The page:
A recent case, involving foreign exchange (Forex) fraud illustrates the transnational, unregulated nature of an industry that, to date, has been able to evade meaningful law enforcement suppression. A California investor, who had a small amount placed with a Forex company, was solicited by a high-power salesperson, who convinced him that he could reap a 50% return, and who thereafter placed a large sum with the company. When he sought to access his "profits," he was then talked into sending even more money, so that he could "draw" on his money. As you might have guessed, he lost it all, over $180,000, according to a report.
These Forex firms, often run by career criminals and fraudsters, are generally:
(1) Incorporated in one tax haven jurisdiction, which is totally opaque regarding beneficial ownership of company stock, and in a different part of the world from the clients a/k/ victims.
(2) Qualified to do business in a second dodgy jurisdiction, with frontmen on the documents there. You have no chance to obtain redress through that country's courts, due to rampant corruption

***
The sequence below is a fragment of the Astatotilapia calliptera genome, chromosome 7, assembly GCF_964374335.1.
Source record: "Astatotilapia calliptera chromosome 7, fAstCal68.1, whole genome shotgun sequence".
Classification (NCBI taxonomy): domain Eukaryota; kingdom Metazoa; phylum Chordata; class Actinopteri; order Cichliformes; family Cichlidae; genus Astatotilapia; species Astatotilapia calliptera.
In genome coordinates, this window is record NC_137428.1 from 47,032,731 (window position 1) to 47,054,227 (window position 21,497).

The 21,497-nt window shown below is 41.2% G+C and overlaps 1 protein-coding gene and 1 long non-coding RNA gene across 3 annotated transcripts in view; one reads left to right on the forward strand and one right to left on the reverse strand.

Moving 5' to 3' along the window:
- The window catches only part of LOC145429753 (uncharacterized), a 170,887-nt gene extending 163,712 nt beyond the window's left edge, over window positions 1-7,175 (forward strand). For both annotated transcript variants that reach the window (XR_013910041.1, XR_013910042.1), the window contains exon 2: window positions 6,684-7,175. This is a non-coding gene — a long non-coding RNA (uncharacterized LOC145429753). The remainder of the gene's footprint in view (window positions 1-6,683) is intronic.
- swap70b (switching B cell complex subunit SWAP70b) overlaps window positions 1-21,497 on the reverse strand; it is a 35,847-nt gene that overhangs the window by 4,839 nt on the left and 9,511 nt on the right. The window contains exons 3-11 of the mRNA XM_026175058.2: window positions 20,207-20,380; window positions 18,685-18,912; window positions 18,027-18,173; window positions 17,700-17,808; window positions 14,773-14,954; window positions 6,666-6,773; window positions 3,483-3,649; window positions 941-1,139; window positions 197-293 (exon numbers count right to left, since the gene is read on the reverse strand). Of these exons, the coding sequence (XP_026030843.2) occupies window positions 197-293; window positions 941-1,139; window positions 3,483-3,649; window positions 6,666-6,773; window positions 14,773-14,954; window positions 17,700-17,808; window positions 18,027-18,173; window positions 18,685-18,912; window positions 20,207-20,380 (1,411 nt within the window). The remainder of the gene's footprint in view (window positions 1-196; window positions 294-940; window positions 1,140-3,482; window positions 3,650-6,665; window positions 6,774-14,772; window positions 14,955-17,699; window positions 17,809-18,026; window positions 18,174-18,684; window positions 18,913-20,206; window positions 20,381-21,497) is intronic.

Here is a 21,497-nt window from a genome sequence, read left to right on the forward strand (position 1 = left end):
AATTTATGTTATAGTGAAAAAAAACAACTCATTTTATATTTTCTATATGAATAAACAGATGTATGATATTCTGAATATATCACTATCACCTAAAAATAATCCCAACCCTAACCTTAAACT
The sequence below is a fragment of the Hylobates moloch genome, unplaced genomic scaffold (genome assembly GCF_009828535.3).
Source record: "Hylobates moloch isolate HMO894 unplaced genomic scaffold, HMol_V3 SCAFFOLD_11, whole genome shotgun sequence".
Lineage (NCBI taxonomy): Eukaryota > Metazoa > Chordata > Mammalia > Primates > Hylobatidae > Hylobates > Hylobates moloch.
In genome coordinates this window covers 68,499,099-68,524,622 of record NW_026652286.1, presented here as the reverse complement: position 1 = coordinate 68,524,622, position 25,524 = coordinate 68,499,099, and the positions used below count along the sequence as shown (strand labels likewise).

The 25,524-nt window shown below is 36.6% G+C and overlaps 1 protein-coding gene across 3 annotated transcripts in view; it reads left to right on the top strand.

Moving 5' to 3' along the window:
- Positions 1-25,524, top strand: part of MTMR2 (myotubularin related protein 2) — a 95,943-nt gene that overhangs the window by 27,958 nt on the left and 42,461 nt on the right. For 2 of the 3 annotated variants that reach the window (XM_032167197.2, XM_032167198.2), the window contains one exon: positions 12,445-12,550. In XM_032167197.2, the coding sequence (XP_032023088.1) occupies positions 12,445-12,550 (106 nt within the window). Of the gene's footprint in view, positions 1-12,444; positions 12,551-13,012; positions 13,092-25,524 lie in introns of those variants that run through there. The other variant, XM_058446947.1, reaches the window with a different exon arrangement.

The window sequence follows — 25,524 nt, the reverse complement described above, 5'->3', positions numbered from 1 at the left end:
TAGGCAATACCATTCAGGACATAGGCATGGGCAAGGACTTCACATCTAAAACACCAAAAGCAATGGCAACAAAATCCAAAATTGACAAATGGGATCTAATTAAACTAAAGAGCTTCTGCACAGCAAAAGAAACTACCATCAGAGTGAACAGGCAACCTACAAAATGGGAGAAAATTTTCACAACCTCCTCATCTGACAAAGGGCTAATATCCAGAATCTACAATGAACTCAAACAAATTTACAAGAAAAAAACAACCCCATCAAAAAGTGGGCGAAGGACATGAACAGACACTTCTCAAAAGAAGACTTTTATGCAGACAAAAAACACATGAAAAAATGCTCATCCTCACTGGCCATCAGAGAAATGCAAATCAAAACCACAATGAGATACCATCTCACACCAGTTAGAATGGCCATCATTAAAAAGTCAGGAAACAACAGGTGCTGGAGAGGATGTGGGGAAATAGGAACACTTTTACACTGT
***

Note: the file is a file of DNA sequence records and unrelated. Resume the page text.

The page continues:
(3) Maintaining bank accounts in a third offshore financial center. This is also a place where you waste your money attempting to get justice in court.
(4) the company's owners reside in a country that does not extradite its citizens, allowing them a safe haven from criminal prosecution abroad. This makes them bulletproof from their victims' criminal claims.
If an investor intends to participate in Forex, he would be best served by engaging a firm in his own country, after making sure, through due diligence, that it is reputable and dependable. When investors are lured by puffing statements of overseas firms, boasting of huge profits, it is too good to be true.
Chronicles of Monte Friesner - Financial Crime Analyst
Contributed by Kenneth Rijock - Financial Crime Consultant